We sat in the car for a few moments and you guys, I was this close to just going home but I knew my mom was counting on me. I wiped my tears, dug my I-Pod out of the bottom of my bag which I had not used in months and headed for the start line. The first 5 miles were great…mile 6, I was growing really tired…by mile 7, I could see the big bridge just off in the distance and in between Eminem’s “Lose Yourself” and Journey’s “Don’t Stop Believing” the music suddenly shuffled to Jennifer Hudson’s, “Jesus Promised Me a Home Over There.”. It was the only song my sister, the one that was also in the race that day, had added to my mix and she had done it several years ago as our grandma was also nearing the end of her life.

I can’t even explain it but I knew I had to step up my pace. My legs were burning, my head was pounding with a major headache, several water stations had run out of cups, I had already eaten my last bite of nourishment and I was soaked from head to toe. As I passed the mile marker on the way up the bridge I nearly lost it….1600 meters…less than a mile to the finish line…this is where the “mind over matter” part of running kicks in…either you pull yourself up…or you don’t and I was struggling.

Out of nowhere I saw this old man who was barely making it up to the top of the bridge. The wind was whipping around us so hard it felt like we weren’t even moving let alone making any progress. I could only see the back of him but he had obviously had a stroke and had suffered some paralysis to the left side of his body. His shirt was soaked and his white hair had matted around his sweatband. His knee high white socks still firmly in place. He struggled to make it all the way to the top of the bridge but you know what? He never stopped – not even once – and it was because of him I finished the race. I followed him the rest of the way up the bridge and all the way down. We crossed the finish line within seconds of each other and when I turned to tell him thank you for helping to motivate me to the finish line, he had already disappeared into the crowd.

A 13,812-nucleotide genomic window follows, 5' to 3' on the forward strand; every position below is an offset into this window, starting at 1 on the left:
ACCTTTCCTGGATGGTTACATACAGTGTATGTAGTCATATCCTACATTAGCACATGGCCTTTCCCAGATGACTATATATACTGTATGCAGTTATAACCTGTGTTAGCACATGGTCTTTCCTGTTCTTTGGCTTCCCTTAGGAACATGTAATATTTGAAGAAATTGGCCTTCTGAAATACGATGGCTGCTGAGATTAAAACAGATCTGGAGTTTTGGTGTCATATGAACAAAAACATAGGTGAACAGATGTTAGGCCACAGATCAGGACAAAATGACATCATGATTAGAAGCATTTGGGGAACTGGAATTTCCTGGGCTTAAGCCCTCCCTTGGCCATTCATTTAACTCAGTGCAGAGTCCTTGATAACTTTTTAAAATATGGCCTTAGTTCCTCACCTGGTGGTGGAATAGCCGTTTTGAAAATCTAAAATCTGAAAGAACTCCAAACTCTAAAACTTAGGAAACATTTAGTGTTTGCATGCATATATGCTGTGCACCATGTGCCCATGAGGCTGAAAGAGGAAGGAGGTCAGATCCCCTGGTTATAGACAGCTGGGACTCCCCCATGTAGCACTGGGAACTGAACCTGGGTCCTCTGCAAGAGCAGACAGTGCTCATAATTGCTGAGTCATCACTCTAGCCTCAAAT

In his place stood S who was laughing and crying and yelling, “You did it!” I immediately started sobbing.